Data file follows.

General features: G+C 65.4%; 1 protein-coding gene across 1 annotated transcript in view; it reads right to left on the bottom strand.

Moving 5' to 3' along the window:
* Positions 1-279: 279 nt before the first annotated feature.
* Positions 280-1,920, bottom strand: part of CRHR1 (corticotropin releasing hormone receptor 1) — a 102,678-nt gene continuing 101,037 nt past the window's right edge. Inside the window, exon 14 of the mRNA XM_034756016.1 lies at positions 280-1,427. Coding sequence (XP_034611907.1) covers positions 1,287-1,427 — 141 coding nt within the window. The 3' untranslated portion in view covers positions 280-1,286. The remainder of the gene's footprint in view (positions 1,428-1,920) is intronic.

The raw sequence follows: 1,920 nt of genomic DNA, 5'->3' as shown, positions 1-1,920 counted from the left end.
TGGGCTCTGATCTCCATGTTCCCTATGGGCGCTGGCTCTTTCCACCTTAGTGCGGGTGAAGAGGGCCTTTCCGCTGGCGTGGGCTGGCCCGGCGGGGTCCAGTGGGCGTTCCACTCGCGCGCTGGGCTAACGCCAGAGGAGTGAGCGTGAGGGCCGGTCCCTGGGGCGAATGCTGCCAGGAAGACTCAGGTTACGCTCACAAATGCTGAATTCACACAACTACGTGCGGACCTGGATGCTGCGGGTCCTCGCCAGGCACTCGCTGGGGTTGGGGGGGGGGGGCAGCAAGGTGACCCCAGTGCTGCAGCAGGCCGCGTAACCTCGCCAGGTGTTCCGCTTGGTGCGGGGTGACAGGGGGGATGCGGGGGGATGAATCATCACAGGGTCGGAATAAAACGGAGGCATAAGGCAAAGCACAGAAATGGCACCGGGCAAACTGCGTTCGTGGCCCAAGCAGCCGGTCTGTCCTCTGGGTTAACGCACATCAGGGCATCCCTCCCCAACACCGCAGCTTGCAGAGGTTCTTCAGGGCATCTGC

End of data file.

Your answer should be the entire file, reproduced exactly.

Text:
General features: G+C 65.4%; 1 protein-coding gene across 1 annotated transcript in view; it reads right to left on the bottom strand.

Moving 5' to 3' along the window:
* Positions 1-279: 279 nt before the first annotated feature.
* Positions 280-1,920, bottom strand: part of CRHR1 (corticotropin releasing hormone receptor 1) — a 102,678-nt gene continuing 101,037 nt past the window's right edge. Inside the window, exon 14 of the mRNA XM_034756016.1 lies at positions 280-1,427. Coding sequence (XP_034611907.1) covers positions 1,287-1,427 — 141 coding nt within the window. The 3' untranslated portion in view covers positions 280-1,286. The remainder of the gene's footprint in view (positions 1,428-1,920) is intronic.

The raw sequence follows: 1,920 nt of genomic DNA, 5'->3' as shown, positions 1-1,920 counted from the left end.
TGGGCTCTGATCTCCATGTTCCCTATGGGCGCTGGCTCTTTCCACCTTAGTGCGGGTGAAGAGGGCCTTTCCGCTGGCGTGGGCTGGCCCGGCGGGGTCCAGTGGGCGTTCCACTCGCGCGCTGGGCTAACGCCAGAGGAGTGAGCGTGAGGGCCGGTCCCTGGGGCGAATGCTGCCAGGAAGACTCAGGTTACGCTCACAAATGCTGAATTCACACAACTACGTGCGGACCTGGATGCTGCGGGTCCTCGCCAGGCACTCGCTGGGGTTGGGGGGGGGGGGCAGCAAGGTGACCCCAGTGCTGCAGCAGGCCGCGTAACCTCGCCAGGTGTTCCGCTTGGTGCGGGGTGACAGGGGGGATGCGGGGGGATGAATCATCACAGGGTCGGAATAAAACGGAGGCATAAGGCAAAGCACAGAAATGGCACCGGGCAAACTGCGTTCGTGGCCCAAGCAGCCGGTCTGTCCTCTGGGTTAACGCACATCAGGGCATCCCTCCCCAACACCGCAGCTTGCAGAGGTTCTTCAGGGCATCTGC